Sunday, January 20, 2008

The Awakening by Kate Chopin

If you haven't read The Awakening by Kate Chopin you've missed a great read!

The Awakening is a short novel by Kate Chopin, published in 1899. It is widely considered to be a proto-feminist precursor to American modernism.

Plot summary

Edna Pontellier, the wife of a successful New Orleans business man and the mother of two, vacations with her family at a seaside resort in Grand Isle, Louisiana. She spends much of her time with Robert Lebrun, a romantic young man who has decided to attach himself to Edna for the summer. After many intimate conversations, boating excursions, and moonlit walks, they both realize that they are developing romantic feelings for each other. Edna then realizes that there is much within herself that has remained dormant throughout her adult life.

When vacation ends and the Pontelliers return to New Orleans, Edna frees herself from the trappings of her old life, including her social position, her role as a mother, and her role as a wife. A major part of this freeing in Edna's life is accomplished through her affair with Alcée Arobin. Moving out of her husband's house, she establishes herself in a cottage and hopes that Robert Lebrun will return soon from an extended business trip in Mexico.

Upon Robert's return, Edna discovers that he is unable to come to grips with her newfound freedom. Indeed, he seems hopelessly bound by the traditional values of the French Creole community.


Edna thereupon returns to the seaside resort in the off-season. She makes arrangements for her lunch before heading off to the beach, and carries along a towel for drying off. Unable to resist the lure of the water, she strips nude and swims out as far as she can and, having exhausted herself, drowns. Most readers interpret this final passage as a deliberate attempt at suicide.



Heather Kathleen said...

that sounds wonderful and is going on my list!!! and i'm in arkansas, not arizona. but don't feel bad it's a very common mistake! :) thank you for coming by and i'll be back to visit you!

my father is from elmira. are you nearby??

Heather Kathleen said...

oh i'm so jealous! i love the city and have been lucky enough to have visited several times. i love how small it makes me feel. :)

david mcmahon said...

Thank you, I'm so glad you liked the picture of the Singapore storm! I do enjoy coming here and seeing what you have highlighted for us avid readers - this one sounds riveting.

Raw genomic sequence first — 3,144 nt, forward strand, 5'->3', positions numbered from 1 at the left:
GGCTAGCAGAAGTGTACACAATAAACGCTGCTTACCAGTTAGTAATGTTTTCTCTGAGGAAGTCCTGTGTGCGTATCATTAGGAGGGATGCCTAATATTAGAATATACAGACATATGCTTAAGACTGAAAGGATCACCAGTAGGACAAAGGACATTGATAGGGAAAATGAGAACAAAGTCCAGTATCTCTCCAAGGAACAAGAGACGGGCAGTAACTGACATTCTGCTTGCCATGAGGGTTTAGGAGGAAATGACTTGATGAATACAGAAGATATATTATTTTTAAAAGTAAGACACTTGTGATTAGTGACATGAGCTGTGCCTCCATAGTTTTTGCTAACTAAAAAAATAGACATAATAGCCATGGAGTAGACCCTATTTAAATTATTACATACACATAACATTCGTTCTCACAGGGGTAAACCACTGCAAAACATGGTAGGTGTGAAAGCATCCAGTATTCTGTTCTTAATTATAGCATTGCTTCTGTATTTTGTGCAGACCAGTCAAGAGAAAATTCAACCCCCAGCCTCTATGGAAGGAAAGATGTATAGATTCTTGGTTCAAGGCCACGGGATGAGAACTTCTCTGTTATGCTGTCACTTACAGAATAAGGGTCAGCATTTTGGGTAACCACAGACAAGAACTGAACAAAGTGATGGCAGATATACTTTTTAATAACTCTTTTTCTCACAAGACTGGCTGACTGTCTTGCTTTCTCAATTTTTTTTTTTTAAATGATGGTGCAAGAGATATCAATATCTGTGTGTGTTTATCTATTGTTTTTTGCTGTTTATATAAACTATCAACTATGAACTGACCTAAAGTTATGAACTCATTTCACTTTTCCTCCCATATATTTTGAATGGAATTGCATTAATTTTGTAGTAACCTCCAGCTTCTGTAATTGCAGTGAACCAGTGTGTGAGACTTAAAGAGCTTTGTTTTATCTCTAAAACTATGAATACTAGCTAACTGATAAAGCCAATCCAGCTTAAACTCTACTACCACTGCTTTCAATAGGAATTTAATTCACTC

In a few days, I'll be posting some elements from my forthcoming novel on my blog and asking readers what they think ....

I'd be honoured if you could let me know your opinion.

(Whisper - in short, a marriage that goes terribly wrong, a young mum who suffers post-natal depression, a teenager who grows up with a drunken father, a love story, two ghost episodes, a wartime meeting and the unmasking of a spy)

.... and that's just between you and me, OK?!!!



the teach said...

Sure, david, I'd be glad to read some of your forthcoming novel...I'll tell no one what it's about! Ssshhh!

Pretty Life Online said...

thanks for sharing... this reminds me of the quote "If every day is an awakening, you will never grow old. You will just keep growing.” thank you so much for always dropping by!

jennifer said...

Oh the things that you must know! I admire your profession. I grew up in a college town and it was a lovely way of life - many interesting people. If you ever visit my blog, please excuse the poor grammar and spelling! I hope that you have a nice weekend...Jennifer

Chuck said...

I stopped by here after seeing your post on Cafe @ the End of the Universe. This book looks like such a good read. I don't read nearly enough and miss it dearly.

Have a gr8 week, Teach.

(f/k/a Rhonda @ I'm Running To Win Two)

Chuck said...

i didn't realize you hadn't posted for a while. i guess this gives me time to catch up - i haven't stopped by in so long!

come by when you can, 'cause i left you some bling.

the teach said...

Chuck, thanks so much for my awards. I'm going to post these awards here on my books and reading blog that I don't get to that often but love nevertheless.

Sandy Carlson said...

This is an interesting read of the ending. Must it be read literally, Mary? I often wonder about these things. I would be inclined to read the exhaustion as release from all things. What other logical options are available to a storyteller working with this character?

With the Russian writers, I think literal works....

Chopin is amazing.

the teach said...

Sandy, I've taught Chopin's The Awakening to my lit classes and I will do it again in the Spring semester. Chopin leaves the ending vague so that the reader can decide what happens to Edna. I mean yes she does drown but was it intentional? I think so because of all that comes before in the story...I think Chopin means for her to commit suicide as a relief from everything that she cannot tolerate any more. Just as you say "a release from all things."

Have you read Chopin's novella? I couldn't tell from your comment. Read it and see what you think...

Chopin doesn't admit of other options for Edna because Edna is trapped in a society that doesn't allow women to be themselves and achieve except in the milieu of the family as wife and mother. I'd love to discuss this further with you...:)

Mary said...

Thank you so much for visiting my blog and commenting on my show and tell post about my daughter's birth. I hope you will visit again and enter my Easter giveaway.


wifespeak said...

Hi. I used to teach college literature, too. The Awakening is a must read for all my students in a class called Women in Literature. I really love your blogs. I'll check in again soon. Happy Valentine's Day!!!